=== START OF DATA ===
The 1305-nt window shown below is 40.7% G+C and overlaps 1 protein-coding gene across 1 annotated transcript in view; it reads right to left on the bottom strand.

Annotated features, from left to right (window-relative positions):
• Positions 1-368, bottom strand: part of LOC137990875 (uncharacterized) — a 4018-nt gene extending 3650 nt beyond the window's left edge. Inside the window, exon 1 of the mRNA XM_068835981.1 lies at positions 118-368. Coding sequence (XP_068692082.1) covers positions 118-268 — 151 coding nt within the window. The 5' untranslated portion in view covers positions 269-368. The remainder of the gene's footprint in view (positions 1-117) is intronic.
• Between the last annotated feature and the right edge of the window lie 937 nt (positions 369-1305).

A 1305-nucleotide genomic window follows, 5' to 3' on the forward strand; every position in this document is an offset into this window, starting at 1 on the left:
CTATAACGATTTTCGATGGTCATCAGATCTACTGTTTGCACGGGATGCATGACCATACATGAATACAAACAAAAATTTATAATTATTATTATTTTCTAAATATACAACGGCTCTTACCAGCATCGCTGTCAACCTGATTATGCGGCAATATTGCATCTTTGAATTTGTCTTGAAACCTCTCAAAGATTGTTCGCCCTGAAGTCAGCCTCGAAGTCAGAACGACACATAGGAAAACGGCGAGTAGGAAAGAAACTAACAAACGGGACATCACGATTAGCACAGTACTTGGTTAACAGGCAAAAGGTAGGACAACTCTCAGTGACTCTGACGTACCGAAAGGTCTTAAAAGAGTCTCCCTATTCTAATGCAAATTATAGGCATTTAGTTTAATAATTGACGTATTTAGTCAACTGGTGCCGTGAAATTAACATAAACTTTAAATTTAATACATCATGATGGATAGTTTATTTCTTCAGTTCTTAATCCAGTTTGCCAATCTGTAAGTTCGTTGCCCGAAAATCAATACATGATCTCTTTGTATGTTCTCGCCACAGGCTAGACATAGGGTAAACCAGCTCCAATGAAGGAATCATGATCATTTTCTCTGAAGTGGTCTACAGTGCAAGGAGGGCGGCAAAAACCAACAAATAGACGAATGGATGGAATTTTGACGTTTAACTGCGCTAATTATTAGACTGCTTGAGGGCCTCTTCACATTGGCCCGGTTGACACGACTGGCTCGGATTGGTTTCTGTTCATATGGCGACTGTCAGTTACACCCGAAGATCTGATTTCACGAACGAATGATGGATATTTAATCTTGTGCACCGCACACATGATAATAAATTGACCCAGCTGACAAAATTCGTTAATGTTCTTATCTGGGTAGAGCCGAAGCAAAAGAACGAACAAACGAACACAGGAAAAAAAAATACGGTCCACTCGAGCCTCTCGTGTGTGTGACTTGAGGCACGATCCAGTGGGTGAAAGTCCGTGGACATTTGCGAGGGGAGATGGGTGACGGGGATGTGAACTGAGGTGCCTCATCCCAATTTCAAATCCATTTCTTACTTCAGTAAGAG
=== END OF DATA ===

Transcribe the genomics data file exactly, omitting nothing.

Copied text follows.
The 1305-nt window shown below is 40.7% G+C and overlaps 1 protein-coding gene across 1 annotated transcript in view; it reads right to left on the bottom strand.

Annotated features, from left to right (window-relative positions):
• Positions 1-368, bottom strand: part of LOC137990875 (uncharacterized) — a 4018-nt gene extending 3650 nt beyond the window's left edge. Inside the window, exon 1 of the mRNA XM_068835981.1 lies at positions 118-368. Coding sequence (XP_068692082.1) covers positions 118-268 — 151 coding nt within the window. The 5' untranslated portion in view covers positions 269-368. The remainder of the gene's footprint in view (positions 1-117) is intronic.
• Between the last annotated feature and the right edge of the window lie 937 nt (positions 369-1305).

A 1305-nucleotide genomic window follows, 5' to 3' on the forward strand; every position in this document is an offset into this window, starting at 1 on the left:
CTATAACGATTTTCGATGGTCATCAGATCTACTGTTTGCACGGGATGCATGACCATACATGAATACAAACAAAAATTTATAATTATTATTATTTTCTAAATATACAACGGCTCTTACCAGCATCGCTGTCAACCTGATTATGCGGCAATATTGCATCTTTGAATTTGTCTTGAAACCTCTCAAAGATTGTTCGCCCTGAAGTCAGCCTCGAAGTCAGAACGACACATAGGAAAACGGCGAGTAGGAAAGAAACTAACAAACGGGACATCACGATTAGCACAGTACTTGGTTAACAGGCAAAAGGTAGGACAACTCTCAGTGACTCTGACGTACCGAAAGGTCTTAAAAGAGTCTCCCTATTCTAATGCAAATTATAGGCATTTAGTTTAATAATTGACGTATTTAGTCAACTGGTGCCGTGAAATTAACATAAACTTTAAATTTAATACATCATGATGGATAGTTTATTTCTTCAGTTCTTAATCCAGTTTGCCAATCTGTAAGTTCGTTGCCCGAAAATCAATACATGATCTCTTTGTATGTTCTCGCCACAGGCTAGACATAGGGTAAACCAGCTCCAATGAAGGAATCATGATCATTTTCTCTGAAGTGGTCTACAGTGCAAGGAGGGCGGCAAAAACCAACAAATAGACGAATGGATGGAATTTTGACGTTTAACTGCGCTAATTATTAGACTGCTTGAGGGCCTCTTCACATTGGCCCGGTTGACACGACTGGCTCGGATTGGTTTCTGTTCATATGGCGACTGTCAGTTACACCCGAAGATCTGATTTCACGAACGAATGATGGATATTTAATCTTGTGCACCGCACACATGATAATAAATTGACCCAGCTGACAAAATTCGTTAATGTTCTTATCTGGGTAGAGCCGAAGCAAAAGAACGAACAAACGAACACAGGAAAAAAAAATACGGTCCACTCGAGCCTCTCGTGTGTGTGACTTGAGGCACGATCCAGTGGGTGAAAGTCCGTGGACATTTGCGAGGGGAGATGGGTGACGGGGATGTGAACTGAGGTGCCTCATCCCAATTTCAAATCCATTTCTTACTTCAGTAAGAG